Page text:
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Adaptability of small brown planthopper to four rice cultivars using life table and population projection method

View Article: PubMed Central - PubMed

ABSTRACT

In this study, we evaluated the adaptability of the small brown planthopper (SBPH), Laodelphax striatellus (Hemiptera: Delphacidae) to four rice cultivars including Shengdao13 (SD13), Shengdao14 (SD14), Shengdao15 (SD15), and Zixiangnuo (ZXN) using the age-stage, two-sex life table with a simplified method for recording egg production (i.e., every five days vs. daily). The intrinsic rate of increase (r) of the SBPH was the highest (0.1067 d−1) on cultivar SD15, which was similar to the rate on SD14 (0.1029 d−1), but was significantly higher than that occurring on ZXN (0.0897 d−1) and SD13 (0.0802 d−1). The differences of the finite rate of increase (λ) on the four rice cultivars were consistent with the r values. Population projection predicted an explosive population growth of the SBPH occurring in a relatively short time when reared on SD14 and SD15. These findings demonstrated that the SBPH can successfully survive on the four rice cultivars, although there were varying host adaptabilities.

No MeSH data available.


Age-stage specific survival rate (Sxj) of the SBPH on four rice cultivars.
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f1: Age-stage specific survival rate (Sxj) of the SBPH on four rice cultivars.

Mentions: The survivorship and stage differentiation of individuals reared on the four rice cultivars can be observed in the age-stage survival rate (sxj). The female and male curves emerged at age 19d and 18d, respectively, for both the SD13 and SD14 cultivars (Fig. 1A and B); in contrast, females appeared at 18d for the SD15 and ZXN cultivars, while males first appeared at 20d on SD15 and 17d on ZXN, respectively (Fig. 1C and D). The female age-stage specific fecundity (fxj) and age-specific fecundity (mx) on the SD13 and SD14 cultivars began at 19d (Fig. 2A and B), only 1d later than on the SD15 and ZXN cultivars (at 18d) (Fig. 2C and D).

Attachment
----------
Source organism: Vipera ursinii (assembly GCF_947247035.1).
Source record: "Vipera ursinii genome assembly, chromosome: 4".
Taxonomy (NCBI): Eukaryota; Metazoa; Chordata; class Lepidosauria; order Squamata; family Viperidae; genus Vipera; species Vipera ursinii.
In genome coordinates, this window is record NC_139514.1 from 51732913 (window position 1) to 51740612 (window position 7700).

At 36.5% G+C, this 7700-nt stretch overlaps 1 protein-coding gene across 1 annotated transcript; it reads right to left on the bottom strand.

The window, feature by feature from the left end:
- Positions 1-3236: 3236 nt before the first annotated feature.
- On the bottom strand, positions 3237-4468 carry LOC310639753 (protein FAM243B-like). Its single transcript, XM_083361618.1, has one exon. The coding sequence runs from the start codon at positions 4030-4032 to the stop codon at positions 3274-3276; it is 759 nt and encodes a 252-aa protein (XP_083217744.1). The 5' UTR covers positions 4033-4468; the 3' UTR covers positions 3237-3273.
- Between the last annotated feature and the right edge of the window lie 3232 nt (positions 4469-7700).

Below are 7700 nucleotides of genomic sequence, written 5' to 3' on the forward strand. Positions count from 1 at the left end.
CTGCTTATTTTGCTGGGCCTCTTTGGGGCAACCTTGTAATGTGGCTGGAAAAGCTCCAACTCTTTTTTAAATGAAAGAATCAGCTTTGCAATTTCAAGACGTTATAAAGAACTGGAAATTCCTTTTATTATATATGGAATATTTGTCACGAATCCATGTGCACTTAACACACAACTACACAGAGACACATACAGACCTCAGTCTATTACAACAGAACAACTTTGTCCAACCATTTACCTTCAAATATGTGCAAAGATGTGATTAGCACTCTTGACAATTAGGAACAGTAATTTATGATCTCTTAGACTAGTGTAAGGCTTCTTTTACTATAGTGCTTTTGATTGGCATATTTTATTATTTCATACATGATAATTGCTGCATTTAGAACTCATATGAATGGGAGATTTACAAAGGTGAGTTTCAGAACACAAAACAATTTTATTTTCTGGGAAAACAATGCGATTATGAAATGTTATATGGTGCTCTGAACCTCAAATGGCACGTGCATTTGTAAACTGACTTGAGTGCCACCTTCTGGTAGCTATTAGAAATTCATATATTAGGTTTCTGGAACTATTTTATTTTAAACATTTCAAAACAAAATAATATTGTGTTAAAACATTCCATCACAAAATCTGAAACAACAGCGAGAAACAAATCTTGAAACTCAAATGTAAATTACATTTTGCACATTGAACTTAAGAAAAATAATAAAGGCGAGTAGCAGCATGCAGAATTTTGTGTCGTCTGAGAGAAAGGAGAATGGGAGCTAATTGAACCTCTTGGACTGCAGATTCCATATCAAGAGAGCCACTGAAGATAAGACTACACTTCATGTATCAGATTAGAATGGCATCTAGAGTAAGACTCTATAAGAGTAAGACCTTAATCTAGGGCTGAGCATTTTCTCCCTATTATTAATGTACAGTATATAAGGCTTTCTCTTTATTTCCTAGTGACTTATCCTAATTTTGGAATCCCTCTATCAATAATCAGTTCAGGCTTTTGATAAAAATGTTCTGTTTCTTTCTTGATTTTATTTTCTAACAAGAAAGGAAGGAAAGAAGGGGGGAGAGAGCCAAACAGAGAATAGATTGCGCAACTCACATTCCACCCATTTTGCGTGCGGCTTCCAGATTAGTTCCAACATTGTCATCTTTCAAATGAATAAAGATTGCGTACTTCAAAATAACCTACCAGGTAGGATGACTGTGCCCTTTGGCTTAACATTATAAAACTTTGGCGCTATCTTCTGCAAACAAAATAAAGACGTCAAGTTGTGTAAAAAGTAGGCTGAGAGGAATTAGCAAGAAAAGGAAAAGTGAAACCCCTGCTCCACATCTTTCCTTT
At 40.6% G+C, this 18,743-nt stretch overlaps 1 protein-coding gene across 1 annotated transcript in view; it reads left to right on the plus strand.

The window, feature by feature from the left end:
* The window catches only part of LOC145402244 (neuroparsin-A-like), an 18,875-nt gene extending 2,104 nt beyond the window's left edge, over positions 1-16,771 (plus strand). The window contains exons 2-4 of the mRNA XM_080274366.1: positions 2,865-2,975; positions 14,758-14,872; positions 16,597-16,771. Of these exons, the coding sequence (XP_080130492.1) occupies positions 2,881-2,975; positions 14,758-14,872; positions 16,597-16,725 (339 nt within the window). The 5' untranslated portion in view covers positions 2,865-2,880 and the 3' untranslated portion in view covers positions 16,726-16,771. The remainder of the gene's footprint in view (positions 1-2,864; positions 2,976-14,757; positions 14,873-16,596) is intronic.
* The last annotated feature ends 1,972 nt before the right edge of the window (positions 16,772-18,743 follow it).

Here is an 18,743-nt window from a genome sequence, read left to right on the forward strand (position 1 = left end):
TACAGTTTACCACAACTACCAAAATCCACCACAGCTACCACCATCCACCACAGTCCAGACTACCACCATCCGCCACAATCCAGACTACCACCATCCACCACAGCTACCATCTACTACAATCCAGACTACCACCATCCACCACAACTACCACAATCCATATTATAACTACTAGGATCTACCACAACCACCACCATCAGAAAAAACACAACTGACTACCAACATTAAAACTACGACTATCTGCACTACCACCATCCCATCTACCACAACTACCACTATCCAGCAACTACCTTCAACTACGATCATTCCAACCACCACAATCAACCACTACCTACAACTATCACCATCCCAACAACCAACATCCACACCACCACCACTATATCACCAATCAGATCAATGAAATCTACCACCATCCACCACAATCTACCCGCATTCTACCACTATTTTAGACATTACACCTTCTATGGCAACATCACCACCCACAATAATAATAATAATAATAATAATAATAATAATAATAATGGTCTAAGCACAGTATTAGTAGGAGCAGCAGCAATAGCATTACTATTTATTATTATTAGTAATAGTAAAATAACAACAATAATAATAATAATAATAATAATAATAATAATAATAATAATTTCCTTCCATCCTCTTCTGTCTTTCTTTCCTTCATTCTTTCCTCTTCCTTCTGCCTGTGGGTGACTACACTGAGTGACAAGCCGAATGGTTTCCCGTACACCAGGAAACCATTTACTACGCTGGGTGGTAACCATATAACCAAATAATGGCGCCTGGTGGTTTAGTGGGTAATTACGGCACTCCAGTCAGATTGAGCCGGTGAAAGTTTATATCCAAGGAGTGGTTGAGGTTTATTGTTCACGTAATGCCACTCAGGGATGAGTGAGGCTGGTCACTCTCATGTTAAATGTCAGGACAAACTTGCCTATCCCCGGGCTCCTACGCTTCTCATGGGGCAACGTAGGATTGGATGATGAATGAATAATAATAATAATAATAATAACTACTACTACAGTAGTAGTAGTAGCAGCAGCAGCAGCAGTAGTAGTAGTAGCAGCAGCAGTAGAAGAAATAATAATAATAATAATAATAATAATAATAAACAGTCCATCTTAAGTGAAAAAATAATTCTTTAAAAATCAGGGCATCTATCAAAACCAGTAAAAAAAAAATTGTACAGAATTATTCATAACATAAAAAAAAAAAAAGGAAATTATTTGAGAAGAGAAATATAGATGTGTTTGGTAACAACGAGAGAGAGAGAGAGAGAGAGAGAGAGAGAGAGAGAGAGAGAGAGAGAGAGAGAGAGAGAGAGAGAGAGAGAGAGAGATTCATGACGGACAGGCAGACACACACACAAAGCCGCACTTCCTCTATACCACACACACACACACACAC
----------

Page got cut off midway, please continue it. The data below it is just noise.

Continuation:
Adaptability of small brown planthopper to four rice cultivars using life table and population projection method
Age-stage specific survival rate (Sxj) of the SBPH on four rice cultivars.
© Copyright Policy - open-access
Related In: Results  -  Collection

License
Show All Figures
getmorefigures.php?uid=PMC5304318&req=5

f1: Age-stage specific survival rate (Sxj) of the SBPH on four rice cultivars.
Mentions: The survivorship and stage differentiation of individuals reared on the four rice cultivars can be observed in the age-stage survival rate (sxj). The female and male curves emerged at age 19d and 18d, respectively, for both the SD13 and SD14 cultivars (Fig. 1A and B); in contrast, females appeared at 18d for the SD15 and ZXN cultivars, while males first appeared at 20d on SD15 and 17d on ZXN, respectively (Fig. 1C and D). The female age-stage specific fecundity (fxj) and age-specific fecundity (mx) on the SD13 and SD14 cultivars began at 19d (Fig. 2A and B), only 1d later than on the SD15 and ZXN cultivars (at 18d) (Fig. 2C and D).

View Article: PubMed Central - PubMed

ABSTRACT

In this study, we evaluated the adaptability of the small brown planthopper (SBPH), Laodelphax striatellus (Hemiptera: Delphacidae) to four rice cultivars including Shengdao13 (SD13), Shengdao14 (SD14), Shengdao15 (SD15), and Zixiangnuo (ZXN) using the age-stage, two-sex life table with a simplified method for recording egg production (i.e., every five days vs. daily). The intrinsic rate of increase (r) of the SBPH was the highest (0.1067 d−1) on cultivar SD15, which was similar to the rate on SD14 (0.1029 d−1), but was significantly higher than that occurring on ZXN (0.0897 d−1) and SD13 (0.0802 d−1). The differences of the finite rate of increase (λ) on the four rice cultivars were consistent with the r values. Population projection predicted an explosive population growth of the SBPH occurring in a relatively short time when reared on SD14 and SD15. These findings demonstrated that the SBPH can successfully survive on the four rice cultivars, although there were varying host adaptabilities.

No MeSH data available.